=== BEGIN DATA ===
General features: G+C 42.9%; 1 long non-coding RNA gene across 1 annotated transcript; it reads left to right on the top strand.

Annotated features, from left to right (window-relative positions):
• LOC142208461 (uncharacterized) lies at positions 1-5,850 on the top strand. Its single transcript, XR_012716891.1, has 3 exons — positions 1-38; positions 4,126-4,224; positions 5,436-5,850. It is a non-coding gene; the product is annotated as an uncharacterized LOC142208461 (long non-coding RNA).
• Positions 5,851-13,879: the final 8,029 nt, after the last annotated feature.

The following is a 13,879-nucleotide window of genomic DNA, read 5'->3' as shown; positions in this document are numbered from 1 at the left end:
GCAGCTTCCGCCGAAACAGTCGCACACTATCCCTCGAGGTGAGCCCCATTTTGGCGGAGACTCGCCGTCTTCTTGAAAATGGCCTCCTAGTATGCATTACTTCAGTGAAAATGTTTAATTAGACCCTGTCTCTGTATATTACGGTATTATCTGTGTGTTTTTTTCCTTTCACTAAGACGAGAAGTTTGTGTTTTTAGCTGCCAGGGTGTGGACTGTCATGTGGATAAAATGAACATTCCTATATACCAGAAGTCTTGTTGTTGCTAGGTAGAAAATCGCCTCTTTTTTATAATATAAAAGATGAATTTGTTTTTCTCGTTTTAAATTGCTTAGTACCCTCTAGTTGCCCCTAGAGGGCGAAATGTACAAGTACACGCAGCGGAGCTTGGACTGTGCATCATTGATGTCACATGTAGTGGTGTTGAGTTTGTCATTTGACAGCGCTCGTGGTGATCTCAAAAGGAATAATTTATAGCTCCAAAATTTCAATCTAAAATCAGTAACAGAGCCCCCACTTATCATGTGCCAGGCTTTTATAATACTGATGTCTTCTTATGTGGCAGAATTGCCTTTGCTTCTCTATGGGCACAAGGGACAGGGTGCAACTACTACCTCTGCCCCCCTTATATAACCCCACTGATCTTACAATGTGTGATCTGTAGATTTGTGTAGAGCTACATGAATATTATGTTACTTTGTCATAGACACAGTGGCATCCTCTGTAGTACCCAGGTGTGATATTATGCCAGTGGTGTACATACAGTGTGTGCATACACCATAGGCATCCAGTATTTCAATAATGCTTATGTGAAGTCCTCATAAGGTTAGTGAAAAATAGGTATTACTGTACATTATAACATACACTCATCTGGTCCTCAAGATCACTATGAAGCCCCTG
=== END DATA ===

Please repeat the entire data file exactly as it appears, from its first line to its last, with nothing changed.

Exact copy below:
General features: G+C 42.9%; 1 long non-coding RNA gene across 1 annotated transcript; it reads left to right on the top strand.

Annotated features, from left to right (window-relative positions):
• LOC142208461 (uncharacterized) lies at positions 1-5,850 on the top strand. Its single transcript, XR_012716891.1, has 3 exons — positions 1-38; positions 4,126-4,224; positions 5,436-5,850. It is a non-coding gene; the product is annotated as an uncharacterized LOC142208461 (long non-coding RNA).
• Positions 5,851-13,879: the final 8,029 nt, after the last annotated feature.

The following is a 13,879-nucleotide window of genomic DNA, read 5'->3' as shown; positions in this document are numbered from 1 at the left end:
GCAGCTTCCGCCGAAACAGTCGCACACTATCCCTCGAGGTGAGCCCCATTTTGGCGGAGACTCGCCGTCTTCTTGAAAATGGCCTCCTAGTATGCATTACTTCAGTGAAAATGTTTAATTAGACCCTGTCTCTGTATATTACGGTATTATCTGTGTGTTTTTTTCCTTTCACTAAGACGAGAAGTTTGTGTTTTTAGCTGCCAGGGTGTGGACTGTCATGTGGATAAAATGAACATTCCTATATACCAGAAGTCTTGTTGTTGCTAGGTAGAAAATCGCCTCTTTTTTATAATATAAAAGATGAATTTGTTTTTCTCGTTTTAAATTGCTTAGTACCCTCTAGTTGCCCCTAGAGGGCGAAATGTACAAGTACACGCAGCGGAGCTTGGACTGTGCATCATTGATGTCACATGTAGTGGTGTTGAGTTTGTCATTTGACAGCGCTCGTGGTGATCTCAAAAGGAATAATTTATAGCTCCAAAATTTCAATCTAAAATCAGTAACAGAGCCCCCACTTATCATGTGCCAGGCTTTTATAATACTGATGTCTTCTTATGTGGCAGAATTGCCTTTGCTTCTCTATGGGCACAAGGGACAGGGTGCAACTACTACCTCTGCCCCCCTTATATAACCCCACTGATCTTACAATGTGTGATCTGTAGATTTGTGTAGAGCTACATGAATATTATGTTACTTTGTCATAGACACAGTGGCATCCTCTGTAGTACCCAGGTGTGATATTATGCCAGTGGTGTACATACAGTGTGTGCATACACCATAGGCATCCAGTATTTCAATAATGCTTATGTGAAGTCCTCATAAGGTTAGTGAAAAATAGGTATTACTGTACATTATAACATACACTCATCTGGTCCTCAAGATCACTATGAAGCCCCTG